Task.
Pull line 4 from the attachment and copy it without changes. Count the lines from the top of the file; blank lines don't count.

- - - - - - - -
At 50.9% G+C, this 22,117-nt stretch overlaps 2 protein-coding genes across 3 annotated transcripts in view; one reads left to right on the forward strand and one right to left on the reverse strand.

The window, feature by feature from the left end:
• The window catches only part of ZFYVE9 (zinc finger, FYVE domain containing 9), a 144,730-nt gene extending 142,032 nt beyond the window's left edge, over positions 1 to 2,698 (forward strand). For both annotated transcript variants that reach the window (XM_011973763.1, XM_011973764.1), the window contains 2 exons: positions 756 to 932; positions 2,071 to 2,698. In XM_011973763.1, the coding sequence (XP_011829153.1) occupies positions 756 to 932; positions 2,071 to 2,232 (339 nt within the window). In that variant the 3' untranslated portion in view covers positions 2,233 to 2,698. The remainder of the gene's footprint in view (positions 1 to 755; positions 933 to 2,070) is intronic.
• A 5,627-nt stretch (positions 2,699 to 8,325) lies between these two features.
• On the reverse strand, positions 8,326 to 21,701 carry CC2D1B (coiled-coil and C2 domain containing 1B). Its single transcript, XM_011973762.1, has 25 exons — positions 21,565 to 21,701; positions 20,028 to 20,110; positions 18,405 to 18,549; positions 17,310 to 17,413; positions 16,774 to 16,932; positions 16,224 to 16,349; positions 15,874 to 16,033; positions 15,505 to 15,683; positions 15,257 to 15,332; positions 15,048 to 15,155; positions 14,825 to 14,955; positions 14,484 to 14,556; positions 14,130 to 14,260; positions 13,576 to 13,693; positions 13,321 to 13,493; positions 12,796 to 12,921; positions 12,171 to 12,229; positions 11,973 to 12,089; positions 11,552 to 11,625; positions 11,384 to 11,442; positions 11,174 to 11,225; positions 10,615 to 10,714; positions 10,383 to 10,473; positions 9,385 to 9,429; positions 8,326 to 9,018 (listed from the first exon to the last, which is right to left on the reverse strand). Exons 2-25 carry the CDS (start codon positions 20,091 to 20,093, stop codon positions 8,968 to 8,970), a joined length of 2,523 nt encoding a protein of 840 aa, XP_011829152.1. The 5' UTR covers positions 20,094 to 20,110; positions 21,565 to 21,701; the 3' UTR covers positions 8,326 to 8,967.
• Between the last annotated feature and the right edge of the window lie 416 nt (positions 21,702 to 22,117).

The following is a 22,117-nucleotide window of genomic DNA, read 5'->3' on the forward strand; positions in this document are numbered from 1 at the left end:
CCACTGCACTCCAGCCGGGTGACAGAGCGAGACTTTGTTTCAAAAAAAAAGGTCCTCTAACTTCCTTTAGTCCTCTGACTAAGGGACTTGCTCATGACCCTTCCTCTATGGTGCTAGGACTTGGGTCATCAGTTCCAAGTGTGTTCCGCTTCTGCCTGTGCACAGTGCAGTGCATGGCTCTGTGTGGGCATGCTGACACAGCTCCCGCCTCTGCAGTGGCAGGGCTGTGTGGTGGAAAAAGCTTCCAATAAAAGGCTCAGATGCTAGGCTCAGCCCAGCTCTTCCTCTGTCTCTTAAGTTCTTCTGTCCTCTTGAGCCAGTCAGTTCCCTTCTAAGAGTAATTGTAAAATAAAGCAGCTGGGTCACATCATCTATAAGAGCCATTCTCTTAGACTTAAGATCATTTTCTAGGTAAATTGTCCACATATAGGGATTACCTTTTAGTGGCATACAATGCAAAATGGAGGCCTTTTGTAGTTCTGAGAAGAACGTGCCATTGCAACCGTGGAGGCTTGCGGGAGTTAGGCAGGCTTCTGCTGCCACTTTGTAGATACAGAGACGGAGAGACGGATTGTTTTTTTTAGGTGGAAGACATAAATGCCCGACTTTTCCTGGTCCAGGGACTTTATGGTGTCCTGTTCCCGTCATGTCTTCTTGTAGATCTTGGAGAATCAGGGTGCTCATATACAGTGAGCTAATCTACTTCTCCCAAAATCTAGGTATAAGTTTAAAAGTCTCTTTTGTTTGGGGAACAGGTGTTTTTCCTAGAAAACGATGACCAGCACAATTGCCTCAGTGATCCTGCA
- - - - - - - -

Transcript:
• A 5,627-nt stretch (positions 2,699 to 8,325) lies between these two features.